Tick Season – Beware!
One of the ACD staff returned from field survey work recently, to find that he had five ticks on him, and was naturally worried, so he was recommended to see his doctor and we have since reviewed and updated our Health and Safety Policy as a result.
Lyme disease, or Lyme borreliosis, is a bacterial infection spread to humans by infected ticks. Ticks are tiny spider-like creatures typically found in woodland and heath areas. They feed on the blood of birds and mammals, including humans. Ticks that carry the bacteria responsible for Lyme disease are found through-out the UK and in other parts of Europe and North America.
There is currently no vaccine available in the UK to prevent Lyme disease, although there is abroad. The best way to prevent the condition is to be aware of the risks when you visit areas where ticks are found and to take sensible precautions.
Lyme disease infections are becoming more common across the UK, possibly due to our changing climate, with its mild winters and warm, wet springs and summers, which is increasing the proliferation of the tiny ticks that transmit the Lyme disease infection, a bacterium called Borrelia burgdorferi.
There is little press coverage or official recognition of the issue, but John Naish ran an article in the Times in July 2017, warning of the problem. Also, two years ago, Sarah Oliver ran a piece on phone tycoon John Caudwell’s theory that it may be passed on by other people and not just ticks, and that eleven of his family now suffer from the crippling disease. John Caudwell’s concern is that too little research is being done by the NHS and that they limit themselves to only one strain of the disease. Yet Lyme disease can devastate vital organs, the brain and the immune system, and John Caudwell claims it is ‘one of the most dangerous illnesses known to mankind’, with two of his former partners and four of his children diagnosed with the disease. He believes it isn’t only passed by ticks, but also during pregnancy or sex.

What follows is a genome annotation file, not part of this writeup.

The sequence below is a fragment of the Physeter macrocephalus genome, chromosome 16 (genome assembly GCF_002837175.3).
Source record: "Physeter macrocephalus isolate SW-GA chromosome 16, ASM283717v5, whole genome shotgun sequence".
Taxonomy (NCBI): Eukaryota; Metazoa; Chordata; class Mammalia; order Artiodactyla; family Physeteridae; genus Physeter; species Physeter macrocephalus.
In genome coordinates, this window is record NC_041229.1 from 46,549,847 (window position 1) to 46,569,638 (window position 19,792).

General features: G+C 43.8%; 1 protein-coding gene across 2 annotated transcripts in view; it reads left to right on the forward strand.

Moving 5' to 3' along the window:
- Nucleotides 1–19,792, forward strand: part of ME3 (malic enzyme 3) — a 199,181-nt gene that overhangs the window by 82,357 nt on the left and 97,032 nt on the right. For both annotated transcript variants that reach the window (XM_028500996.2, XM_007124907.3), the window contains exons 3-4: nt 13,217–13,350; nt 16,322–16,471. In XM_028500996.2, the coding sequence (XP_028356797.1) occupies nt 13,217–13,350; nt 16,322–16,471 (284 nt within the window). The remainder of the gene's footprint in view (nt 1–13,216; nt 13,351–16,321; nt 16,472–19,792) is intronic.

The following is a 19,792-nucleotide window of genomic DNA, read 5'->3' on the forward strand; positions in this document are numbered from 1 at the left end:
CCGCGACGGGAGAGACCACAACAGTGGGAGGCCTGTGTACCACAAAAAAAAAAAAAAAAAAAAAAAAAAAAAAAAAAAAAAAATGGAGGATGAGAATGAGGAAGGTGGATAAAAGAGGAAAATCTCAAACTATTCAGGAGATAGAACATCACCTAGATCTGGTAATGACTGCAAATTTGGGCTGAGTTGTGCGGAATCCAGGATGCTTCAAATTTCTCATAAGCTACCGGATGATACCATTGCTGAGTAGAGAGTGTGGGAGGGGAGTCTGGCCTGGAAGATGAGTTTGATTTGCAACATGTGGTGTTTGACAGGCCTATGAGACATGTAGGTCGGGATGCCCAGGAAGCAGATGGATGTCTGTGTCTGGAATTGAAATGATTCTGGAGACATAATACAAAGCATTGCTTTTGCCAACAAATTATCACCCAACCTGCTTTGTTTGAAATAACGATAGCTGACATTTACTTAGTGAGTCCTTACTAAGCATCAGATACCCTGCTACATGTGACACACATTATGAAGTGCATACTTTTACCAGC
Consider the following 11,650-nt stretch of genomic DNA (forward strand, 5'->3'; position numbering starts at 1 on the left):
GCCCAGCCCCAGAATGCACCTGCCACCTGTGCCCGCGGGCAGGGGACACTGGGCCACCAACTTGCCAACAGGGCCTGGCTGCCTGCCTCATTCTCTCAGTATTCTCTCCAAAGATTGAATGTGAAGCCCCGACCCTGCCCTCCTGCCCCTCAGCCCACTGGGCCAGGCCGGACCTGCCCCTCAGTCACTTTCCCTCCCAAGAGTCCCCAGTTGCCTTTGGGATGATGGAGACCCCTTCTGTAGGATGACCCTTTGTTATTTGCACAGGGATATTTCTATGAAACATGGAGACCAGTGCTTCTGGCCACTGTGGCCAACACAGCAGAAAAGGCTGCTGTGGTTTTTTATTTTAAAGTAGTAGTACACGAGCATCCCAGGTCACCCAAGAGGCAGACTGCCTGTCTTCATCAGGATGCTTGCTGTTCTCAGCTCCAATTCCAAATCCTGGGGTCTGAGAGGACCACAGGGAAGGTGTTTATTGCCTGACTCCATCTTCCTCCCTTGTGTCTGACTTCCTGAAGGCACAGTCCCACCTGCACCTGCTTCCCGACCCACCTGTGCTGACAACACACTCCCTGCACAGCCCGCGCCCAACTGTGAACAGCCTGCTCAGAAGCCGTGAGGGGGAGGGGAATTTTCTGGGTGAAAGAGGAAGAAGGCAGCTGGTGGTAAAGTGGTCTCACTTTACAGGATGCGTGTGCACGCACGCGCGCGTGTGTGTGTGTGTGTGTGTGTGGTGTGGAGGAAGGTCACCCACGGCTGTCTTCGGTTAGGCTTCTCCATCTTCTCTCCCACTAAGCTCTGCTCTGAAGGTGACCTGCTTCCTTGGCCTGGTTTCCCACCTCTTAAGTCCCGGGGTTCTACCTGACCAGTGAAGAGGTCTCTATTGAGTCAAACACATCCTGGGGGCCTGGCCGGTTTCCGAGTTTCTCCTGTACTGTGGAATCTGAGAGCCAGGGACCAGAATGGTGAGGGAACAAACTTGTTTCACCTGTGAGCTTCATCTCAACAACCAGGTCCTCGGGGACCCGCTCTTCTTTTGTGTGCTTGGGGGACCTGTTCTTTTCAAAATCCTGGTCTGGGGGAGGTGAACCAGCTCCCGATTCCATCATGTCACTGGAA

Most cases can be cured by prompt treatment with antibiotics, but if left untreated, serious symptoms may appear weeks, months or even years later. These can include inflammatory arthritis, facial paralysis, memory problems and even lethal heart failure and meningitis, according to the NHS. In his piece, in the Times, John Naish quotes Stella Huyshe-Shires, a former biologist and chairwoman of the charity Lyme Disease Action:
“Infections are not properly monitored, so essentially we have no idea. The authorities have only recently begun perceiving ticks as a problem.”
The signs all show that Britain faces an ever-growing threat from Lyme disease. Government statistics indicate a worrying trend. Official laboratory reports compiled by Public Health England show a rapid rise in infected blood samples taken from patients: in 2014 there were 386 cases; last year there were 1,062. The figures are controversial as the Government says that these may indicate an actual annual total of about 3,000 cases, but campaigners dispute the accuracy of the NHS blood test. They also say that the varied nature of the infection means that most of the victims are unaware of the source of their problem.
In France infections have tripled in the past decade, to about 30,000 a year, and the French health ministry is set to launch a summer media campaign to raise awareness of the risks of the disease. No one knows the extent of the threat in Britain, because of a dearth of data and infections apparently not being monitored.